Lowering Cortisol Levels Can Ease Heart Issues in Certain Patients

Yedida Y Bogachkov PhD avatar

by Yedida Y Bogachkov PhD |

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Due to its effects on heart tissue, high levels of cortisol, like those seen in Cushing’s syndrome, may play a role in the development of cardiomyopathies — diseases of the heart muscle that make it harder for the heart to pump blood to the rest of the body — a recent study reported.

Thus, controlling cortisol levels in patients with Cushing’s complicated by such cardiovascular diseases can improve heart health outcomes, the study’s findings also indicated.

The study, “Clinical Characteristics for the Improvement of Cushing’s Syndrome Complicated With Cardiomyopathy After Treatment With a Literature Review,” was published in the journal Frontiers in Cardiovascular Medicine.

Cushing’s syndrome is a disorder characterized by an excessive amount of the stress hormone cortisol in the body. The disease has numerous causes, including tumors in the adrenal glands, located above the kidneys, or in the brain’s pituitary gland — the gland that stimulates the adrenal glands to produce cortisol.

Metabolic issues, such as high blood pressure, impaired glucose (sugar) tolerance, and high levels of lipids (fatty molecules) in the blood, also can complicate Cushing’s. Additionally, due to high cortisol levels, patients with the disorder are at a higher risk of developing opportunistic infections, blood clotting problems, and heart issues.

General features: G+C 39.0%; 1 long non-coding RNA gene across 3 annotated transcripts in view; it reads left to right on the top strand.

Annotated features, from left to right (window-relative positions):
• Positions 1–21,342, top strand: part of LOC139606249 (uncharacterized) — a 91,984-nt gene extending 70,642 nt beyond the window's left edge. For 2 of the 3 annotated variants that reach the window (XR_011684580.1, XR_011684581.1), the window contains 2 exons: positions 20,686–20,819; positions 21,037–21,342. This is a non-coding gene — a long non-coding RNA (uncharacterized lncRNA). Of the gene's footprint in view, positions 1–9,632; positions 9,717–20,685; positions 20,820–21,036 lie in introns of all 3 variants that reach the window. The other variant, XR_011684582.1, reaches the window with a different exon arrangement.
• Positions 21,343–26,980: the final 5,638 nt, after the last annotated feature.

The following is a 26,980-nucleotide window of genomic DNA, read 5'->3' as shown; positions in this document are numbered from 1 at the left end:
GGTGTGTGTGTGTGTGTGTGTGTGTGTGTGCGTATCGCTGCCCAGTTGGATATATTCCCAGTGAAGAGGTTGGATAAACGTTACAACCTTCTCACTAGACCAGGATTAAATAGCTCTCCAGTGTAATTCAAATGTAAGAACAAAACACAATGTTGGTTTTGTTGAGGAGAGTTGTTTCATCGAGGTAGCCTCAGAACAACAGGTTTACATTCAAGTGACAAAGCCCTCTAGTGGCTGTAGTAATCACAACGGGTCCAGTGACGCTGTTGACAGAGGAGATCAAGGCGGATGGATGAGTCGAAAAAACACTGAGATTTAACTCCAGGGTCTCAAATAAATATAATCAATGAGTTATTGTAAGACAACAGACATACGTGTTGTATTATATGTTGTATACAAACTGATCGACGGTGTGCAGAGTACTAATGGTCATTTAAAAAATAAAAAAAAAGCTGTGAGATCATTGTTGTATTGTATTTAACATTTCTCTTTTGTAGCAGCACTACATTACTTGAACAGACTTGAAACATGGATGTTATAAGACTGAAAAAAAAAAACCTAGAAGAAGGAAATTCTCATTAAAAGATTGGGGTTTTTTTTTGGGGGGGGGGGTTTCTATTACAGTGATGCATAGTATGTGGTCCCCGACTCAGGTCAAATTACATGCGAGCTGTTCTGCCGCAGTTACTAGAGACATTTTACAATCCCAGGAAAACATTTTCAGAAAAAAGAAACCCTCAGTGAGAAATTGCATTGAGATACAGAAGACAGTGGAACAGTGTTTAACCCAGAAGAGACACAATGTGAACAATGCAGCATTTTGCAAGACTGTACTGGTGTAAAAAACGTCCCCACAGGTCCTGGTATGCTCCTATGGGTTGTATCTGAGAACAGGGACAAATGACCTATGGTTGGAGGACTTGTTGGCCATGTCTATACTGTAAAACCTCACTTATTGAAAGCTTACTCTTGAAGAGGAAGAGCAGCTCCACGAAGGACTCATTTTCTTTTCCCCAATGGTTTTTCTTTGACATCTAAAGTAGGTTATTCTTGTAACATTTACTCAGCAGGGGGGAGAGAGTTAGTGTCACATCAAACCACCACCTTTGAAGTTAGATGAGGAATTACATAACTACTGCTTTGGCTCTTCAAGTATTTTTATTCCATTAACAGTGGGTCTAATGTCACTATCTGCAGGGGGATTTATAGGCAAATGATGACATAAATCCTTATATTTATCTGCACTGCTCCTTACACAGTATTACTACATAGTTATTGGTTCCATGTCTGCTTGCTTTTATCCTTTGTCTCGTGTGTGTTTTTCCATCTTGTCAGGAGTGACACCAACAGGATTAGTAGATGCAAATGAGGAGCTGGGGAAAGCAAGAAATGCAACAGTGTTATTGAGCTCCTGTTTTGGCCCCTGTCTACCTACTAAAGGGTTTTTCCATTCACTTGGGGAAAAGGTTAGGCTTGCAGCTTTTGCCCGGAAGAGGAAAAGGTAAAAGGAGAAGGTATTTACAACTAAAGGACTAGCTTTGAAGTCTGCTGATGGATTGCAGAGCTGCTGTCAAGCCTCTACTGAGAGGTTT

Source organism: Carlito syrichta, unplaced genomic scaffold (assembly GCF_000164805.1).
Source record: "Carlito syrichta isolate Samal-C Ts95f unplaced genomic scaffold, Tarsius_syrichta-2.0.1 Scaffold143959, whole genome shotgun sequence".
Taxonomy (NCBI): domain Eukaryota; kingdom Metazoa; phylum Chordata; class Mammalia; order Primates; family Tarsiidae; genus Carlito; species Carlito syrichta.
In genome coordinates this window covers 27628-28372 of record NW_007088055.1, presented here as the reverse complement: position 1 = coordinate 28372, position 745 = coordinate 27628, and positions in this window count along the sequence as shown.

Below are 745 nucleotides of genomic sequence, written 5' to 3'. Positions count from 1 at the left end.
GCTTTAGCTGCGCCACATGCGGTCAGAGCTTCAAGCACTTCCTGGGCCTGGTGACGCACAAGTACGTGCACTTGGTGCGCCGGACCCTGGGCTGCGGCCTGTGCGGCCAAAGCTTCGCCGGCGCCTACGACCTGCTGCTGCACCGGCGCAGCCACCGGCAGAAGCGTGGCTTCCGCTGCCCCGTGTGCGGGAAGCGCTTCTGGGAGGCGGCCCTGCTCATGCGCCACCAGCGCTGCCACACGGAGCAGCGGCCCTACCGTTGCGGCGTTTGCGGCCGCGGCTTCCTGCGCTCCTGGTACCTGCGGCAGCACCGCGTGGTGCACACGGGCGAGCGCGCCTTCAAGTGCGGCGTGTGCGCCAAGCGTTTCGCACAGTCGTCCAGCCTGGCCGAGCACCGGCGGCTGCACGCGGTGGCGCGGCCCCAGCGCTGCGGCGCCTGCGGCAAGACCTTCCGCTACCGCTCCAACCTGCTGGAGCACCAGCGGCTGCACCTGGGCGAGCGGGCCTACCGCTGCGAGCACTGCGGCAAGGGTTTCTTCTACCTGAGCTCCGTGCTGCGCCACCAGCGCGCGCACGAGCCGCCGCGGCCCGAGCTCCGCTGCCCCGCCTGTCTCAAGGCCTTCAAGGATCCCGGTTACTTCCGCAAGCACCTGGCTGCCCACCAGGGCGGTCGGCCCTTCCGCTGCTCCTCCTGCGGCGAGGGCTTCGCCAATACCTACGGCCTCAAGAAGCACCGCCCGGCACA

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Cushing’s also is associated with an increased risk of mortality, which can be even higher when the condition induces the development of cardiomyopathies.

Now, researchers in China reviewed clinical data from a group of people with Cushing’s complicated by heart diseases to evaluate how these patients were diagnosed and managed.

The goal was to “further understand the diagnosis, treatment, and management of these cases,” the team wrote.

To that end, information from individuals followed at Peking Union Medical College Hospital was combined with data from other Cushing’s patients, as reported in the literature. In total, 19 people with Cushing’s associated with cardiomyopathies, and 242 patients without heart diseases (controls) were included in the study.

Among the 19 patients with cardiomyopathies were 10 males and nine females. The mean age at diagnosis was 35.33 years, and the average body mass index (BMI), a body fat measure, was 28.78 kg/m2. Of note, normal BMI is 18.5 to less than 25. Thus, these patients were overweight, with a BMI between 25 and less than 30.

Most of those with cardiac issues had either pituitary tumors (42.11%) or adrenal tumors (36.84%).

More than half (78.95%) of these patients had dilated cardiomyopathies (DCM), a type of heart disease in which the chambers of the heart stretch and become thin. The other 21.05% had hypertrophic cardiomyopathies (HCM), another type of heart disease in which the heart muscle becomes abnormally thick.

Additionally, 11 patients had high blood pressure, five had diabetes, eight had high levels of lipids in the bloodstream, and six had low levels of potassium in the blood.